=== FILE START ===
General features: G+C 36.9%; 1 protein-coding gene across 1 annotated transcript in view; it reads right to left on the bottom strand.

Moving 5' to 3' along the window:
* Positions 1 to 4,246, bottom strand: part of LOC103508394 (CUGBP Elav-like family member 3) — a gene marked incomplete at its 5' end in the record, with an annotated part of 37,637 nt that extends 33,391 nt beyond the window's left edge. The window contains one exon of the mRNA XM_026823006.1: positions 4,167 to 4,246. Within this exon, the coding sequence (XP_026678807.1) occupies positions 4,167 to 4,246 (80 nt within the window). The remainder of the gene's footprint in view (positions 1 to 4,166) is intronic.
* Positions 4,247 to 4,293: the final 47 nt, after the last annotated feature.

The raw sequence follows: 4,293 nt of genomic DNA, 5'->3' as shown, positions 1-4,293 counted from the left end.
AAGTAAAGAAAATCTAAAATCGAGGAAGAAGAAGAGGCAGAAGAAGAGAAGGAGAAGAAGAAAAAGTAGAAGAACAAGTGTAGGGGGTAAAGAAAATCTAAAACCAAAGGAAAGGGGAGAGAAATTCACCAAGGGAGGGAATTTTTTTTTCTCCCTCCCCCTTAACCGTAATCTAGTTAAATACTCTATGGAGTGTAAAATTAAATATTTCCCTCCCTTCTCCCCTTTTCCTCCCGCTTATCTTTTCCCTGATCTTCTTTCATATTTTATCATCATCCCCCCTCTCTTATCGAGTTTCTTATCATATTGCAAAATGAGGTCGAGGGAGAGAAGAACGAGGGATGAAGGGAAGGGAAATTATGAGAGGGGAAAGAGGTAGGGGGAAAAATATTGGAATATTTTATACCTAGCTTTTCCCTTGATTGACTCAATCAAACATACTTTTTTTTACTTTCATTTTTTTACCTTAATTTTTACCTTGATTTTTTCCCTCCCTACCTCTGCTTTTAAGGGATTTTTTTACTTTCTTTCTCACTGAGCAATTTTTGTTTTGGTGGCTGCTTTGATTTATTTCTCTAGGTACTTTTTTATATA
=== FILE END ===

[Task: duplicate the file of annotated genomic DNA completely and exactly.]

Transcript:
General features: G+C 36.9%; 1 protein-coding gene across 1 annotated transcript in view; it reads right to left on the bottom strand.

Moving 5' to 3' along the window:
* Positions 1 to 4,246, bottom strand: part of LOC103508394 (CUGBP Elav-like family member 3) — a gene marked incomplete at its 5' end in the record, with an annotated part of 37,637 nt that extends 33,391 nt beyond the window's left edge. The window contains one exon of the mRNA XM_026823006.1: positions 4,167 to 4,246. Within this exon, the coding sequence (XP_026678807.1) occupies positions 4,167 to 4,246 (80 nt within the window). The remainder of the gene's footprint in view (positions 1 to 4,166) is intronic.
* Positions 4,247 to 4,293: the final 47 nt, after the last annotated feature.

The raw sequence follows: 4,293 nt of genomic DNA, 5'->3' as shown, positions 1-4,293 counted from the left end.
AAGTAAAGAAAATCTAAAATCGAGGAAGAAGAAGAGGCAGAAGAAGAGAAGGAGAAGAAGAAAAAGTAGAAGAACAAGTGTAGGGGGTAAAGAAAATCTAAAACCAAAGGAAAGGGGAGAGAAATTCACCAAGGGAGGGAATTTTTTTTTCTCCCTCCCCCTTAACCGTAATCTAGTTAAATACTCTATGGAGTGTAAAATTAAATATTTCCCTCCCTTCTCCCCTTTTCCTCCCGCTTATCTTTTCCCTGATCTTCTTTCATATTTTATCATCATCCCCCCTCTCTTATCGAGTTTCTTATCATATTGCAAAATGAGGTCGAGGGAGAGAAGAACGAGGGATGAAGGGAAGGGAAATTATGAGAGGGGAAAGAGGTAGGGGGAAAAATATTGGAATATTTTATACCTAGCTTTTCCCTTGATTGACTCAATCAAACATACTTTTTTTTACTTTCATTTTTTTACCTTAATTTTTACCTTGATTTTTTCCCTCCCTACCTCTGCTTTTAAGGGATTTTTTTACTTTCTTTCTCACTGAGCAATTTTTGTTTTGGTGGCTGCTTTGATTTATTTCTCTAGGTACTTTTTTATATA